It isn’t until you lose something that you realize how important it was. For several years now, I have appreciated John Coyne and Marian Beil’s amazing website on so many levels. I have used it for research, to keep up-to-date on everything Peace Corps, for historical information, to fritter away many an hour, and to learn of the next great Peace Corps book. It made me feel good to know this incredible body of work was at my fingertips anytime I needed a dose of Peace Corps in my life.
And then the website went down. To be revamped, John assured me. It would be back up soon, he said. Days went by without John’s familiar emails in my inbox, enticing me to spend another few educational minutes on one of the great articles at peacecorpsworldwide.org. When just weeks before I had filed away several of John’s updates, knowing that I would have to read them later, I now found myself yearning for one more article, for the comfort of this connection to the larger Peace Corps community. I simply had not realized how much I had become dependent on this lifeline, on the important archive John and Marian have built.
The Peace Corps itself, in many respects, is befallen by a similar fate. As Americans it makes us feel good to know that there is a Peace Corps. As Peace Corps Volunteers and Peace Corps staff we feel reassured knowing that what had such a transformative effect in our lives continues to transform. However, with the exception of a core of truly dedicated people, we don’t tend to do much about it. Our loyalties lie with our countries of service, our time is swept up in our busy lives, and when we do receive an email from the National Peace Corps Association encouraging us to “Ask Congress to Support Increased Funding for the Peace Corps and Healthcare Legislation for Returned Peace Corps Volunteers” we barely have the energy to make it through the title of the request.
So what if the Peace Corps went away? Would that shake us awake and make us take a stake in this unique organization? And would it be able to come back as quickly as John and Marian’s website, forgiving us our inaction, our waiting in the wings?
I believe that we don’t know enough about the Peace Corps to care deeply enough. Yes, we care about our own experience – we know all about that. We care deeply about the host country nationals we bonded with. But when we talk about the Peace Corps to friends and neighbors who aren’t familiar with the organization, we often find ourselves tongue-tied: Do you want the 1-minute version of the story? Or can I actually tell you about my 2 years? I wish I could tell you a story that would bridge the gap of you knowing only that JFK started the Peace Corps, and of my intimate memories of having stepped outside of this world and truly grown.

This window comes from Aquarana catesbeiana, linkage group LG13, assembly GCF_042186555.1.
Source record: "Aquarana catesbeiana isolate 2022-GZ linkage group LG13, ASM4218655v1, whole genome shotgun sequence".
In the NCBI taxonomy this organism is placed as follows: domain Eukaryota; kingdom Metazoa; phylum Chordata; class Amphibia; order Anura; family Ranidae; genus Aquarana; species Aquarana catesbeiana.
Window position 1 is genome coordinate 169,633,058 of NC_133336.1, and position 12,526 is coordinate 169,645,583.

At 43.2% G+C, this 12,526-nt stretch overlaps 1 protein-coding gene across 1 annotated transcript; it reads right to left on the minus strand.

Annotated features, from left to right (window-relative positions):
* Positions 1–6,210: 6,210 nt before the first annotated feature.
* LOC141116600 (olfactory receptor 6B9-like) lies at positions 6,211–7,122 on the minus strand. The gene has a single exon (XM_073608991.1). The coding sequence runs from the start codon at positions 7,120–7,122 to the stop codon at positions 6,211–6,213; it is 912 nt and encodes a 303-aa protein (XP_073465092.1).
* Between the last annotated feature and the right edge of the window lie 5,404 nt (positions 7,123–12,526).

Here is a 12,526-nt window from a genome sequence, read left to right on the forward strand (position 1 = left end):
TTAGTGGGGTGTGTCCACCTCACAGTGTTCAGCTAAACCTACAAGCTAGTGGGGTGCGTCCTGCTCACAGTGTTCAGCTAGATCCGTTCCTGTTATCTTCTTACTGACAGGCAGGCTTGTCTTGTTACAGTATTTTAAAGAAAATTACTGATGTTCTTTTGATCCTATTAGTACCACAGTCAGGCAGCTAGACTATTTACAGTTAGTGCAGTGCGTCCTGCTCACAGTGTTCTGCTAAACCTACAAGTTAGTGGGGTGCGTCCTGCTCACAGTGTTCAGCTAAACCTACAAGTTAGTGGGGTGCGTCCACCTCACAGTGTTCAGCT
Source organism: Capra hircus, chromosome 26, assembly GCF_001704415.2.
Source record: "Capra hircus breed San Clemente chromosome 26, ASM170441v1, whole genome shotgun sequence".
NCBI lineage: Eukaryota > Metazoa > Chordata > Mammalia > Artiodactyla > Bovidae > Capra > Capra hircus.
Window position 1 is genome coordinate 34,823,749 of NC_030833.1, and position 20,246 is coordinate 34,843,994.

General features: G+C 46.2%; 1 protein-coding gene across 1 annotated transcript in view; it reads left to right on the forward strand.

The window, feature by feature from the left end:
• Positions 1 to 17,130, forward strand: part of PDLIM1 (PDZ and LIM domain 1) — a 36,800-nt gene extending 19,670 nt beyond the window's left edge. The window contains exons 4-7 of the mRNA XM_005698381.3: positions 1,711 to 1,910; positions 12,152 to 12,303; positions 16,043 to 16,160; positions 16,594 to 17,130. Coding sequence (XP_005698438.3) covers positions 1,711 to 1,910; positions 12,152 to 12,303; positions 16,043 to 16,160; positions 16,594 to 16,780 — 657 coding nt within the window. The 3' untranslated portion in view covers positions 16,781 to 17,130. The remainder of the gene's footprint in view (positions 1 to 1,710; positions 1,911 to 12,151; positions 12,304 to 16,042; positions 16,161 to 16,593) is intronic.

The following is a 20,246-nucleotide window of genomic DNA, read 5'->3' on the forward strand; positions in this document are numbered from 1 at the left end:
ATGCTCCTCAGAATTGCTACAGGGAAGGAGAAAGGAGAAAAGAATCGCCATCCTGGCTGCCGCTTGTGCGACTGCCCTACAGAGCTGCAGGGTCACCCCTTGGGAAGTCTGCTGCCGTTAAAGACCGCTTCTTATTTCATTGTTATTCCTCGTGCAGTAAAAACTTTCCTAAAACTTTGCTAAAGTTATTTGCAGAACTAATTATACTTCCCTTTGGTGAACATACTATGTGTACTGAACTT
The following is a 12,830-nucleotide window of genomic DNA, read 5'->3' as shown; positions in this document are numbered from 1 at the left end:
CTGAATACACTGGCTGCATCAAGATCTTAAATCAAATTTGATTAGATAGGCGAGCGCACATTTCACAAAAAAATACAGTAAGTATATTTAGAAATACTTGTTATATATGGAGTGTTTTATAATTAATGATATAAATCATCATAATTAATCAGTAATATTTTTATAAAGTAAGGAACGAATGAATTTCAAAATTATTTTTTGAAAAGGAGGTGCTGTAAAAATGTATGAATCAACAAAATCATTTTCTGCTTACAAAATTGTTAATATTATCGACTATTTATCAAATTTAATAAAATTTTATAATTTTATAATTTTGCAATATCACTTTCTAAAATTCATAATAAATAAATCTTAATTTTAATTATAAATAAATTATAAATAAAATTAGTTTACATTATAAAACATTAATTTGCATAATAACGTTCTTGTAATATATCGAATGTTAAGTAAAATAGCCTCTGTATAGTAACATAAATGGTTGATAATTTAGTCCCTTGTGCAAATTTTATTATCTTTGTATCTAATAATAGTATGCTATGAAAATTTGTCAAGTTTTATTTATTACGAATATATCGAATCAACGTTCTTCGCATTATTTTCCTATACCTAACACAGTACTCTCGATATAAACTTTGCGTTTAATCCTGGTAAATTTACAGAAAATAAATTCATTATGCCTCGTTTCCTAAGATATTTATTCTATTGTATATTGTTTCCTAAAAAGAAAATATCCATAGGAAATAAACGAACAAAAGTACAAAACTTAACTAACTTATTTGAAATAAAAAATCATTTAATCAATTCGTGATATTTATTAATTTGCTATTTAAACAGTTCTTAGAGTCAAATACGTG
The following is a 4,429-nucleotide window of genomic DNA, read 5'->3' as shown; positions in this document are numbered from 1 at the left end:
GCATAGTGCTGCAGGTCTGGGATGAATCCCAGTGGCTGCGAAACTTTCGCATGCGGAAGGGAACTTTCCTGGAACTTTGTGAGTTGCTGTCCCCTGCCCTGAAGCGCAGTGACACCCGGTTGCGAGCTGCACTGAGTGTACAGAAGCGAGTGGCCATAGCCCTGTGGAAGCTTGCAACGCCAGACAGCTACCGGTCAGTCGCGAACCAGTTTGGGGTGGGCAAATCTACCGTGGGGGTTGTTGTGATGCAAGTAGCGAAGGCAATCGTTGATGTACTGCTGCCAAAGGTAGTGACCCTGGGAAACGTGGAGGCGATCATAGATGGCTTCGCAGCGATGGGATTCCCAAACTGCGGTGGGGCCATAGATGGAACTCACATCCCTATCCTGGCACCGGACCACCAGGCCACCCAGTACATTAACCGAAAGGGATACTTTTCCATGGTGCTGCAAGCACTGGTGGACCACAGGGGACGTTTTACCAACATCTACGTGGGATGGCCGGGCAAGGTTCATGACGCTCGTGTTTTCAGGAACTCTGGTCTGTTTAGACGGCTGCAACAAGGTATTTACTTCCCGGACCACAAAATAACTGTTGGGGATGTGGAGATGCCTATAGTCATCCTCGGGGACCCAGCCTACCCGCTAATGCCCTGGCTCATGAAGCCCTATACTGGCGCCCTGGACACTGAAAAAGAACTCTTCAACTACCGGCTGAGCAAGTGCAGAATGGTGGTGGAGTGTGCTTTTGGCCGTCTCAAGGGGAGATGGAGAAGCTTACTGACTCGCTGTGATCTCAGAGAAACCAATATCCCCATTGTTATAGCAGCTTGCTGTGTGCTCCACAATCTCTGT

As many of you know, I have embarked on a towering task of a project: a landmark documentary about the Peace Corps intended for public television. Its name: A Towering Task. And I believe most of you agree with me that this project is long overdue, incredibly urgent, and truly important. Much of this narrative has never been told because we are entranced with the beginnings of our story. Scholars of the Peace Corps focus on the 60s or current day issues. Scholars of peace, development, diplomacy, and sociology largely ignore the Peace Corps. And so it is now more than ever that we need to thoughtfully and lovingly tell the whole story of the Peace Corps, past, present, and future, to bring it back into the public discourse. Not a PR piece, nor an exposé, but rather an in-depth documentary that takes us through six decades of the Peace Corps’ history, so we can ask the important questions regarding its future.
And to produce this documentary, we have launched a bold (shriverized?) crowdfunding campaign in partnership with the National Peace Corps Association. Our theory is that the Peace Corps community – 220,000 strong – has never effectively come together to put its stake in the ground. But if we can ignite this community, then there are few limits to what it can do. If every RPCV gave $5, we would easily exceed our goal of $1 million. And telling our story in the form of A Towering Task would only be the beginning. Once we are re-awakened to the potential of this amazing community, we will have the constituency to demand a better Peace Corps, a stronger NPCA, and a more informed national discourse about how America shows up in the world.
And then last night, there it was in my inbox, an email from John that said “We’re baaaack!” And with the click of a mouse I was back home – a newer, slicker, better home, but home nonetheless. Thank you, John and Marian, for all you do! You are pillars in our community, and though you go unappreciated far too often, what you do has ripple effects far beyond what any of us can imagine.
To donate to the crowdfunding campaign and help us tell the story of the Peace Corps to America, please, click here: generosity.com/community-fundraising/a-towering-task-documentary-ignitepeacecorps
Alana DeJoseph’s (Mali 1992-94)